You've probably heard the horror stories. Someone bought a used car and it turned out to be a lemon. There are some ways you can avoid all the hassles and headaches. All you have to do to avoid buying a car that's a clunker is just take the time to do some research. There are no laws requiring a dealer to tell you some things, so, you'll never know unless you ask.
Most customers want a used car that's in pretty good condition, but too often, they don't know exactly what or how to research. We tracked down Coastal Chevrolet's general manager Troy Alford so he could explain how buyers can almost guarantee a good deal.
"In buying a used car, there's numerous things a customer should look for," Alford said.
First look for a certified vehicle.
"Why do we certify them? Cause it makes it easier to sell them," Alford told us.
Certified vehicles are backed by the manufacturer and have a warranty, something many used cars don't have. But even that's not foolproof, so you'll want to look into the background of the vehicle, typically by using the website carfax.com. By entering the car's VIN, you can learn the vehicle's history. There is a small charge if you do it on your own, but if you're looking to buy, most dealerships will pick up the cost. But you have to ask.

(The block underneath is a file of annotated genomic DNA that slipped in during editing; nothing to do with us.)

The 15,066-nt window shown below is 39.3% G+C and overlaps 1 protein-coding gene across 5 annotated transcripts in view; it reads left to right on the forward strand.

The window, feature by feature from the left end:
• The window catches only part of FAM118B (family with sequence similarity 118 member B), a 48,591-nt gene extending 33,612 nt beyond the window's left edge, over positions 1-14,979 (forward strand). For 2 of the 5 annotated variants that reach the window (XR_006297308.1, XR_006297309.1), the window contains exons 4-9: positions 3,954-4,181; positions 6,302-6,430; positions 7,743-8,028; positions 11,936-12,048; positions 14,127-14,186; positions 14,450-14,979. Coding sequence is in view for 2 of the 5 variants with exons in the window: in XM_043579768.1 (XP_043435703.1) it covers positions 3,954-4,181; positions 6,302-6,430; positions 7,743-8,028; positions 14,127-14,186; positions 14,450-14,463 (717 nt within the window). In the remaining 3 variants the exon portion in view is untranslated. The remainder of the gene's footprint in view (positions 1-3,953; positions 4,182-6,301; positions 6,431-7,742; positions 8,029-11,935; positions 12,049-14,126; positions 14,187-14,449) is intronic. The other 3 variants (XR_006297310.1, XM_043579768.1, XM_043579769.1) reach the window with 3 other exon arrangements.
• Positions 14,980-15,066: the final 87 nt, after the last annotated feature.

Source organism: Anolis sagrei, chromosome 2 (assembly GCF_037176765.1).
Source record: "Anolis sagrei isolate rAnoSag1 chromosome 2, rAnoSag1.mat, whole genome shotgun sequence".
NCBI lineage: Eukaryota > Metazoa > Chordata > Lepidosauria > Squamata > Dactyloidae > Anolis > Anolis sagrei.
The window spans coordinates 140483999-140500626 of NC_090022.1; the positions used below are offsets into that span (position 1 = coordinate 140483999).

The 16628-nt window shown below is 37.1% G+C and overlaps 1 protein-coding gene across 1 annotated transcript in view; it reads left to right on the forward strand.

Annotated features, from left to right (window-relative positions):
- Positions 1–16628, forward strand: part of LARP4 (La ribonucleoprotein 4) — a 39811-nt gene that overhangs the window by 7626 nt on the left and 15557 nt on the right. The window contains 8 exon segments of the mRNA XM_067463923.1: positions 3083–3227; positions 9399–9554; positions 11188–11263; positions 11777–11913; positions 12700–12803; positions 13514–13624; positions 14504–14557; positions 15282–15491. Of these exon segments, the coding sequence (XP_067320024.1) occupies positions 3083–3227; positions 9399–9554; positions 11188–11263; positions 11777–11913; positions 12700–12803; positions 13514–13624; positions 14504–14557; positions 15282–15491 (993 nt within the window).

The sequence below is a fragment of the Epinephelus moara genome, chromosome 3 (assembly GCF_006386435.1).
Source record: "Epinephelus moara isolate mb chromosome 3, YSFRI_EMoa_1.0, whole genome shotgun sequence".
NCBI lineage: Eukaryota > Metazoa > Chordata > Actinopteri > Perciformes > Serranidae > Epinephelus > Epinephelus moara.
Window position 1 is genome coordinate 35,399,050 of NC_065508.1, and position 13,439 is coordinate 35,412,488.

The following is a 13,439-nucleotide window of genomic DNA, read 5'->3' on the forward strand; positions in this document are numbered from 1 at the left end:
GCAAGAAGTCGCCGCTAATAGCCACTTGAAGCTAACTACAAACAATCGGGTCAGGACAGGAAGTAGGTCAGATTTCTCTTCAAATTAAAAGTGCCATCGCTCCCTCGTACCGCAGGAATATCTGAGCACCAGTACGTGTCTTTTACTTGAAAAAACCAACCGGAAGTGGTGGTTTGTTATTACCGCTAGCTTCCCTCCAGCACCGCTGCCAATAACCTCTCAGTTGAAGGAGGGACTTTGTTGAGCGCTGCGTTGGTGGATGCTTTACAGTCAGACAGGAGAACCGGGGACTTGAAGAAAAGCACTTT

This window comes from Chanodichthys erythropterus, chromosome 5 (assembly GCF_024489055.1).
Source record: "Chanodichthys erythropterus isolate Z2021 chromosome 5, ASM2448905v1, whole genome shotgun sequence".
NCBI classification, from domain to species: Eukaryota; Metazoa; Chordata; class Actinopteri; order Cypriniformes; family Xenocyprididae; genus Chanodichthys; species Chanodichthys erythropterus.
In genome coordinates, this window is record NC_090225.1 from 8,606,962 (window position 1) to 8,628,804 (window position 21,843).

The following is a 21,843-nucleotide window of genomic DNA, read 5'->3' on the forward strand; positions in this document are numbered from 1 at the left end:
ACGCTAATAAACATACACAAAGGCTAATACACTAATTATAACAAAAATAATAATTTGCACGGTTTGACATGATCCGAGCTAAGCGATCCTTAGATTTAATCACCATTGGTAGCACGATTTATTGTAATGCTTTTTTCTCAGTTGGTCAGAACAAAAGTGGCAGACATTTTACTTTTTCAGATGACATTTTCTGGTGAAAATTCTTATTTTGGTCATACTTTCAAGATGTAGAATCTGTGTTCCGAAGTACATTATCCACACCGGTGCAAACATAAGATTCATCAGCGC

Here's another tip from Alford: "A lot of out customers that come in, they've had previous mechanics that they rely on, that they depend on. We have no problem doing what we call a loan agreement, giving to the customer an opportunity to take our car and go to their mechanic, whether it be on the outskirts of town or another town or another city, and let their personal mechanic look and it and come back with the results."
Alford says if the dealership won't let your mechanic look at the car, that's a red flag. And also, ask around. Dealerships all over the area have developed some sort of reputation, so hearing from someone who's already dealt directly with the company could prove very beneficial.
Something else to keep in mind is a warranty. Many used cars don't have them at all, others have them for just three months. But Troy Alford told us although an extended warranty costs extra, if it's spread out with the car payments, that's the best $20 to $25 a month anyone could spend.
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